And if there is an emergency of some sort – medical for example, or an issue with a child? How will you manage that? If not piles of money, do you have a strong support system?
Recovery Is Possible
As for whether or not we can land on our feet, it is possible of course. But we’re far more likely to be crawling our way back to a life we recognize, than picking up our stride as quickly as we might like.
As referenced in the articles I mention, midlife women are working at lower paying jobs, with less time to recover and save than if we were younger, and with more challenges as we grow older – and quite possibly, grow older alone.
In the discussion with my friend, he was adamant that people shouldn’t condemn themselves to staying in unhappy marriages forever, particularly once kids are out of the nest and on their own. This is typical of the gray divorce attitude: “I stuck it out, I raised my kids, and I want something more before it’s too late.”
This attitude exists for both men and women whose marriages have seemingly reached a dead end.
I nonetheless pointed out that his career was not impacted by divorce, his medical insurance was not interrupted, and his health was not affected in any way. Nor was his identity suddenly shifted as it would have been if he had been breadwinner as well as primary caregiver to children, responsible for keeping a home, and support system for his partner’s career.
Moreover, he retained half of all his assets, and his dating life has thrived, even in his 50s. That is a far cry from what many women go through, as their recovery from midlife divorce involves a more extensive set of challenges.
Do I believe that we should stay in lifeless marriages until the day we die?
Hardly. But short of virulent situations, and most of us know what those are, I believe that we should do everything in our power to address the issues at hand and rebuild. I know all too well that may not be possible, and I return to this: If we keep our eyes wide open, if we do our homework, if we fight for what we are entitled to, if we take ownership of financial realities and work to be better informed, then we are better positioned to establish a new life.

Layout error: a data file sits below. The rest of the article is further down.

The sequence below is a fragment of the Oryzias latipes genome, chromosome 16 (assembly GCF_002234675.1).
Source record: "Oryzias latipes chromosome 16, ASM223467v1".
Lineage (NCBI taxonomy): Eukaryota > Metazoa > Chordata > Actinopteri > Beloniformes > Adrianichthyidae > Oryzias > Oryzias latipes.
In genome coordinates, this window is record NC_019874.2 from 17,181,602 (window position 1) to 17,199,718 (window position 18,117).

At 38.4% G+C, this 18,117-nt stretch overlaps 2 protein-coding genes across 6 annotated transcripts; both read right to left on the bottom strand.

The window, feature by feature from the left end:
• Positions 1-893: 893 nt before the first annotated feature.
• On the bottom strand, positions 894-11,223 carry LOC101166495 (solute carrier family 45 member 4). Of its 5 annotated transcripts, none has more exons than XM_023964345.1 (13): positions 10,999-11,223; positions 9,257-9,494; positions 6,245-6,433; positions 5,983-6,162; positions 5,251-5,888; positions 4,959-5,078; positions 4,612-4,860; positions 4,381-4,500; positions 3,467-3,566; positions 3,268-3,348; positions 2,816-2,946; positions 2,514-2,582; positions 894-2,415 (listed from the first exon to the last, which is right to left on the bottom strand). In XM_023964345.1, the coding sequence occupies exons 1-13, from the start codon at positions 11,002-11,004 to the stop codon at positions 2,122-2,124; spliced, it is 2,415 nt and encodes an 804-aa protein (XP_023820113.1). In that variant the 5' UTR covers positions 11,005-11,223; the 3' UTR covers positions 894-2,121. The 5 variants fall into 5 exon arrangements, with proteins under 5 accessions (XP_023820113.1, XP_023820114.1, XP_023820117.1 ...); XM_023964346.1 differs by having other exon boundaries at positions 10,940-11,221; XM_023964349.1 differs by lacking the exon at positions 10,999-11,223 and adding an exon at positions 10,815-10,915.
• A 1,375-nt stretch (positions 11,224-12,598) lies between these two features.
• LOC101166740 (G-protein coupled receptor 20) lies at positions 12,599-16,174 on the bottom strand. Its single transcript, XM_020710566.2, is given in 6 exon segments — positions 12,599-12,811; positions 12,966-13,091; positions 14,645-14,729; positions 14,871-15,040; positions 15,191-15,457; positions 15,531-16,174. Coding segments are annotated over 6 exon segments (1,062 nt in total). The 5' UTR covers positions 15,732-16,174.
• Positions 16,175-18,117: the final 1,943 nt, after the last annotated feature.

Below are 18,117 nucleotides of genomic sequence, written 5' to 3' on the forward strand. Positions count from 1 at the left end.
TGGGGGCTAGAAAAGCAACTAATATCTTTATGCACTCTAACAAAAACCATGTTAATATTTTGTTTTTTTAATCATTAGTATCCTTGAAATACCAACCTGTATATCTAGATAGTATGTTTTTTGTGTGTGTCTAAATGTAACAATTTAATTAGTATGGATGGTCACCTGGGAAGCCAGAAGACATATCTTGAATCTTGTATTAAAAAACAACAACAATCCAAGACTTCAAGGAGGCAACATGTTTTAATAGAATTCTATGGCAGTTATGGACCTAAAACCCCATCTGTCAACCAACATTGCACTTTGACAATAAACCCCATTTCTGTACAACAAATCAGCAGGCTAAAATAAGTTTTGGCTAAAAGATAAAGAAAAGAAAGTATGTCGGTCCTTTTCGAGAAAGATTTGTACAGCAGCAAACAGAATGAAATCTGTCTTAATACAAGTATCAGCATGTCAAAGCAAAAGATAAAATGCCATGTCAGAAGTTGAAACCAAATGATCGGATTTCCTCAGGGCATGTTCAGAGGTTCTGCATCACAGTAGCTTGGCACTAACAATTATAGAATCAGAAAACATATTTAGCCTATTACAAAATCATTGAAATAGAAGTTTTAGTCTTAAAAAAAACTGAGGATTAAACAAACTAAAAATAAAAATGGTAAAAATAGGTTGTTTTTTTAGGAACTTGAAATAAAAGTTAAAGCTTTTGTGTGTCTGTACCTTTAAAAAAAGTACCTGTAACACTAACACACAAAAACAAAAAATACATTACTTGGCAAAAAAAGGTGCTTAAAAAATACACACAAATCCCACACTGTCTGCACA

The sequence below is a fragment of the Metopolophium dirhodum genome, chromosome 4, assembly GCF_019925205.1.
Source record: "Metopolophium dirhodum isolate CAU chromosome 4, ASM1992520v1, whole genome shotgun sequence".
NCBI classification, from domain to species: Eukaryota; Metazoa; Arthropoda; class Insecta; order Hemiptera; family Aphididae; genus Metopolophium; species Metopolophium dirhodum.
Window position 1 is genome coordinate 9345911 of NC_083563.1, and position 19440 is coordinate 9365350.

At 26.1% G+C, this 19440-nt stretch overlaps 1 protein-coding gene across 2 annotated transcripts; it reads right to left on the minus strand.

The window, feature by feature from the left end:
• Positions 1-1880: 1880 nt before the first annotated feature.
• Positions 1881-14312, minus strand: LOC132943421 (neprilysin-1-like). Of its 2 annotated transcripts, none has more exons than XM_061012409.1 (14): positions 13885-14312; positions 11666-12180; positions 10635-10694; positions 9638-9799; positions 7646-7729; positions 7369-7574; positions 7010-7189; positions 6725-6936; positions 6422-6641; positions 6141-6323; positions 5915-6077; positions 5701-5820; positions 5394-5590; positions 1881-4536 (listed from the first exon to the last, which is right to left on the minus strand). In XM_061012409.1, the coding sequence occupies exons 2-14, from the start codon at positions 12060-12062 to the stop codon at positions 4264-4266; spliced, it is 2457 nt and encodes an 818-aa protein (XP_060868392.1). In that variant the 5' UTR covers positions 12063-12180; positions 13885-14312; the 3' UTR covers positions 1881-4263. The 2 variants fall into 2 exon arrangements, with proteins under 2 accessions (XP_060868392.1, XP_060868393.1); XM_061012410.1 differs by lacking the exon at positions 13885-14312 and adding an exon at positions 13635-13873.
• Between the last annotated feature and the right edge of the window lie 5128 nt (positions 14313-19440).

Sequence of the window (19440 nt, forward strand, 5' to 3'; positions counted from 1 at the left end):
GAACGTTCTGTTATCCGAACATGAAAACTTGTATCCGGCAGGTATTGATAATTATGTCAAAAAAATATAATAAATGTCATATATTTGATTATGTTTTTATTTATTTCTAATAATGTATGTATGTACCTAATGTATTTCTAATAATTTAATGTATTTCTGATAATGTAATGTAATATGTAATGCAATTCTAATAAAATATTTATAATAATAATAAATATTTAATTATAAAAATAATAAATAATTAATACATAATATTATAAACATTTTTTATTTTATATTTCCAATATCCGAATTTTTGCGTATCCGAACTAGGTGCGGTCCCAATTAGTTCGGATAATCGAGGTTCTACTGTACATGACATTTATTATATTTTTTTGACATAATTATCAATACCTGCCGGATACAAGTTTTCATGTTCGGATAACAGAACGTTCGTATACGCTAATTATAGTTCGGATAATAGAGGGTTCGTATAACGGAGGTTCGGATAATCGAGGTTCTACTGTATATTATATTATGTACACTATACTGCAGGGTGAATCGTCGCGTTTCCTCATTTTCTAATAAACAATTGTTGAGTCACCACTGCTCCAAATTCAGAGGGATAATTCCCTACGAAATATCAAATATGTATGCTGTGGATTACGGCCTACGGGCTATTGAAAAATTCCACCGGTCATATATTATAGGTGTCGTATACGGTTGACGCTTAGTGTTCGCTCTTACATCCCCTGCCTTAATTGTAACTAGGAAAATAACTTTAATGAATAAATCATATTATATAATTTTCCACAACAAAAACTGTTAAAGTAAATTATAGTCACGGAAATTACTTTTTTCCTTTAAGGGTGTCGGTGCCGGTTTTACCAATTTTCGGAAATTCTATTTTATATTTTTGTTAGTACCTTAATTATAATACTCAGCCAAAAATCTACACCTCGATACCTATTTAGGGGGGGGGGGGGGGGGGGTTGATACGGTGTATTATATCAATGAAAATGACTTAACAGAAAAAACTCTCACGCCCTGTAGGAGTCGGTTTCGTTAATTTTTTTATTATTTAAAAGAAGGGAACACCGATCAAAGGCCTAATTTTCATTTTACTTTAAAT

Among other things, that new life may encourage us to reevaluate priorities – both personal and professional – and to simplify in positive ways. This is more difficult when you are still raising children, and if you are restricted to a geographic area (by custody and visitation) where you have difficulty making a living. The bottom line: You shouldn’t have to beg, borrow or steal to make it week to week or month to month.
All the more reason for proper knowledge and representation during a midlife divorce.
Moreover, just because you’ve been a female breadwinner in the past, don’t assume that carrying the load on your own (or with kids) will be an easy road to travel. That said, you may find you are pushed to discover and create new professional opportunities that open up a whole new world — more entrepreneurial, financially viable, and deeply satisfying.
Meanwhile, check out the articles above if you missed them. They make strong points and offer excellent suggestions for upping your comfort level with financial matters. As for getting more comfortable with any decisions regarding marriage, there are many online resources.
Be sure to check out what is applicable in your state of residence. The differences are significant.